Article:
Skip to content

Iowa Film Credit Report Reveals More Problems; Criminal Investigation Forthcoming

2 min readBy: Mark Robyn

The Iowa film taxA tax is a mandatory payment or charge collected by local, state, and national governments from individuals or businesses to cover the costs of general government services, goods, and activities. credits story just keeps getting better (I guess it’s worse, really). Last week the Tax Update Blog reported on even more movie credit unscrupulousness, including feather beds for producers’ tired backs and iPods for their offspring.

Today the results of the outside accounting firm’s report on the film credit program were released. The findings include:

  • Invoices and receipts were missing for 20 of the 22 film projects that received credits.
  • Contracts were changed to increase the budget after approval.
  • Broker’s fees for negotiating credit transfers were claimed as qualified expenditures, generating over $250,000 in credits.
  • Limited liability companies (LLC) were set up in Iowa for the purpose of funneling otherwise unqualified out-of-state purchases through the Iowa LLC, making the purchases appear as qualified in-state expenditures.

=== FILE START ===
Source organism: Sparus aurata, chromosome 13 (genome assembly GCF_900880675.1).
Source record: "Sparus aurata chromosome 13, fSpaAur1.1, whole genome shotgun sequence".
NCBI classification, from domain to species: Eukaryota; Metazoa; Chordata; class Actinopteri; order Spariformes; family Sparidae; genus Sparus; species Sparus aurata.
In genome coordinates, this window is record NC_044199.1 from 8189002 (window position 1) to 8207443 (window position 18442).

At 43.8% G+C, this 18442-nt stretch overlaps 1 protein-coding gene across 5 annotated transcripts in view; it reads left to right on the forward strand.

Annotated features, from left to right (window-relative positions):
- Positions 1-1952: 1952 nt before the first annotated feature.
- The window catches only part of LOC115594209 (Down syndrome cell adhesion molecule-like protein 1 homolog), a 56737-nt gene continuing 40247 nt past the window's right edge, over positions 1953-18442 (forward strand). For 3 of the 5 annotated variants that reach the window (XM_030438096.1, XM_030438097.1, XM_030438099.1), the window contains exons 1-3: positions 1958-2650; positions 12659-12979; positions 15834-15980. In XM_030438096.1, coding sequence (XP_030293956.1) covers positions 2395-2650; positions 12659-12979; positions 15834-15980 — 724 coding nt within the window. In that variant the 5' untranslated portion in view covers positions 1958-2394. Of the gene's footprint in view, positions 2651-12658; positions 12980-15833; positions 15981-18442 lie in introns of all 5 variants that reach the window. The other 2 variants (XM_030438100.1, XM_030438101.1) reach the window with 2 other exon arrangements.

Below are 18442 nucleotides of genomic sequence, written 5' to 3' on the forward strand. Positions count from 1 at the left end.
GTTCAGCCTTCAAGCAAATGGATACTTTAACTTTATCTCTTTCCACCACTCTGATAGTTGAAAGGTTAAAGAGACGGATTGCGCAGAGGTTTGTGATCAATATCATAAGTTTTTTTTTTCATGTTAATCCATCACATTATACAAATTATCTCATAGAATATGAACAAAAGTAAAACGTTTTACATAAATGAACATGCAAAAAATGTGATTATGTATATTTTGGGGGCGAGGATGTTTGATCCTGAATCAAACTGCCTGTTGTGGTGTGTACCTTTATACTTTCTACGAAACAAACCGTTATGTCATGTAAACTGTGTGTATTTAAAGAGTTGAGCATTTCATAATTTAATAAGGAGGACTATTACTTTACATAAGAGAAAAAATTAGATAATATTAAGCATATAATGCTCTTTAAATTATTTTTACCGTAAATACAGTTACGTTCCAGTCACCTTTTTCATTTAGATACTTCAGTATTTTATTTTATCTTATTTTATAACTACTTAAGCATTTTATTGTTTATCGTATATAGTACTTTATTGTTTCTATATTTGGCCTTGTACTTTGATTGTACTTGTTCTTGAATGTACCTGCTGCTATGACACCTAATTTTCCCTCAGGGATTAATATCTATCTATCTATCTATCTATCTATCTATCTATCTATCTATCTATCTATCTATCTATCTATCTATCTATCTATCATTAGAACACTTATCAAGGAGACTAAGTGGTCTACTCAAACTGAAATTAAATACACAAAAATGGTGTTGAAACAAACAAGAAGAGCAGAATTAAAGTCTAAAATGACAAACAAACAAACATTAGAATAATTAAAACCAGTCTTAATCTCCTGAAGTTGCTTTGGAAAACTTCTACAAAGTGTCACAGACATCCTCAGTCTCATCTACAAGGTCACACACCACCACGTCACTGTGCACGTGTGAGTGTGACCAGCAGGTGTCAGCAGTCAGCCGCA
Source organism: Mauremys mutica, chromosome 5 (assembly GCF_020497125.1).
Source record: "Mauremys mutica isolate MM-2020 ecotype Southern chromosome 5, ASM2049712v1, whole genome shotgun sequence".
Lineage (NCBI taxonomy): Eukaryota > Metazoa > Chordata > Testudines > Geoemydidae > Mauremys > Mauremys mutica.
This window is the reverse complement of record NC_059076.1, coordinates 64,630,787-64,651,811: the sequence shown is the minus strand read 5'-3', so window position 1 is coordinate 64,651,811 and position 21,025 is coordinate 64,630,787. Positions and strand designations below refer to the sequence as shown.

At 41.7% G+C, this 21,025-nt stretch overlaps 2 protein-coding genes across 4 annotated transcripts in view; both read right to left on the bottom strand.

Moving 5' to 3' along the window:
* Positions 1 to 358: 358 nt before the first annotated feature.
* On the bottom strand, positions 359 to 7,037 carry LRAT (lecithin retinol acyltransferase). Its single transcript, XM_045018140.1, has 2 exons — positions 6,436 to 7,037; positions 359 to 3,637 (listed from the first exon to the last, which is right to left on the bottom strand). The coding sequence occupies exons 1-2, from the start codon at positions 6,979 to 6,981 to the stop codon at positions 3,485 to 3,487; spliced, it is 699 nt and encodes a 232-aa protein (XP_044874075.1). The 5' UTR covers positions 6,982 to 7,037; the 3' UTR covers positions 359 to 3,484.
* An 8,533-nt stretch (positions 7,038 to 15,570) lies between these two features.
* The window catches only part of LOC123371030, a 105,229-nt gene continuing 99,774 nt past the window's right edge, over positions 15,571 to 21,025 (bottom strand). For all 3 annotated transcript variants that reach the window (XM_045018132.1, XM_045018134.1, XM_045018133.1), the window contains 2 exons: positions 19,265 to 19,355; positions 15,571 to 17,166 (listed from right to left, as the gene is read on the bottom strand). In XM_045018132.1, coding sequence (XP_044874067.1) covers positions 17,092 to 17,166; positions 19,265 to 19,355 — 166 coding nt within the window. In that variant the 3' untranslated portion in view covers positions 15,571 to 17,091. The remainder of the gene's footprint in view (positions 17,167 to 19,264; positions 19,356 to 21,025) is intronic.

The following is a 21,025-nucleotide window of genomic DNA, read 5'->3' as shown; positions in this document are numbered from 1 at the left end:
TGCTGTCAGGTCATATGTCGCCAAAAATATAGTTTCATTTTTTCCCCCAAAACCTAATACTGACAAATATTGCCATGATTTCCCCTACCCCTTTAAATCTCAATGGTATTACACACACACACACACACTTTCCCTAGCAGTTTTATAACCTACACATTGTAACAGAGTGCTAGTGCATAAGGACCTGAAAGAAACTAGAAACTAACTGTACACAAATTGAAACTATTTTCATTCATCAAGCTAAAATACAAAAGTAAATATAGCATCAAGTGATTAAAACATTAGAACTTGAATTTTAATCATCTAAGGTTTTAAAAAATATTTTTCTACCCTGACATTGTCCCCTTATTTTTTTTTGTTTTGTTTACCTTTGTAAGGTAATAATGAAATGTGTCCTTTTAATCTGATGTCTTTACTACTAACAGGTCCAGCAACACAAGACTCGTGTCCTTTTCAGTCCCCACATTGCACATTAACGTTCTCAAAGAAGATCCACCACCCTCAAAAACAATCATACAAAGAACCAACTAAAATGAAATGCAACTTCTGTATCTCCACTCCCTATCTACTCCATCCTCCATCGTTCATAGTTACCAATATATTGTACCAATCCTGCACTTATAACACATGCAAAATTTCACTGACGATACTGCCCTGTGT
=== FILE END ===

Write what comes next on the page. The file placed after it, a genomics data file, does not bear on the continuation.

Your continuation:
• Out-of-state purchases were claimed as qualifying in-state purchases. Two of the purchases for one film were over $1 million each.
  • Pay for non-qualified labor such as producers, directors, and principal actors were claimed as qualified expenses.
  • Credits were claimed for product placement deals in which the producers would include products in their films in exchange for free advertising. These deals listed as qualifying Iowa expenditures totaled $13.4 million even though there was no payment involved with the deals.

And the list goes on. The Attorney General is launching a criminal investigation regarding the troubled film tax credit program, citing the following reasons:

investment tax creditA tax credit is a provision that reduces a taxpayer’s final tax bill, dollar-for-dollar. A tax credit differs from deductions and exemptions, which reduce taxable income, rather than the taxpayer’s tax bill directly. s were not calculated according to the statute; expenses were not adequately vetted and verified; projects were not justified in terms of their economic benefit to the State compared to their cost; and the definition of “investment” sometimes was improperly applied.

But the program still has people fighting for it: the people who benefit at the cost of Iowa taxpayers. Even if the credit program wasn’t a terrifying example of government mismanagement and waste, it would still be unjustifiably bad tax policy.